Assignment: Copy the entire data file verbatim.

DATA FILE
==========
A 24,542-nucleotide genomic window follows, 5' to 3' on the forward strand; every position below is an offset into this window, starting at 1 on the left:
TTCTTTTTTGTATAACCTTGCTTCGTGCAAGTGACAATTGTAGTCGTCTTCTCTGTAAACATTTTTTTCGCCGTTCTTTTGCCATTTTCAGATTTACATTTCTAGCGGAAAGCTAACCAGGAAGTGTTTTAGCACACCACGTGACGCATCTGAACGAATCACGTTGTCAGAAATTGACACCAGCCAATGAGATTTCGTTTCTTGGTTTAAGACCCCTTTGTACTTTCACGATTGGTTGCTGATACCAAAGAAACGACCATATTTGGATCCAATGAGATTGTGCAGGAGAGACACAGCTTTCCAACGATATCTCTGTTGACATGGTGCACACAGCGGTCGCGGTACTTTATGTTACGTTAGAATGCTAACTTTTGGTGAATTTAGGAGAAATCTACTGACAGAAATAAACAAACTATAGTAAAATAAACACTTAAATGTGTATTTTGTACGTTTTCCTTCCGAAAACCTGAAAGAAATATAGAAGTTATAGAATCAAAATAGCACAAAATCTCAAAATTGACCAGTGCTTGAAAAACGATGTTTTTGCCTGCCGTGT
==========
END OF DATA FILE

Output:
A 24,542-nucleotide genomic window follows, 5' to 3' on the forward strand; every position below is an offset into this window, starting at 1 on the left:
TTCTTTTTTGTATAACCTTGCTTCGTGCAAGTGACAATTGTAGTCGTCTTCTCTGTAAACATTTTTTTCGCCGTTCTTTTGCCATTTTCAGATTTACATTTCTAGCGGAAAGCTAACCAGGAAGTGTTTTAGCACACCACGTGACGCATCTGAACGAATCACGTTGTCAGAAATTGACACCAGCCAATGAGATTTCGTTTCTTGGTTTAAGACCCCTTTGTACTTTCACGATTGGTTGCTGATACCAAAGAAACGACCATATTTGGATCCAATGAGATTGTGCAGGAGAGACACAGCTTTCCAACGATATCTCTGTTGACATGGTGCACACAGCGGTCGCGGTACTTTATGTTACGTTAGAATGCTAACTTTTGGTGAATTTAGGAGAAATCTACTGACAGAAATAAACAAACTATAGTAAAATAAACACTTAAATGTGTATTTTGTACGTTTTCCTTCCGAAAACCTGAAAGAAATATAGAAGTTATAGAATCAAAATAGCACAAAATCTCAAAATTGACCAGTGCTTGAAAAACGATGTTTTTGCCTGCCGTGT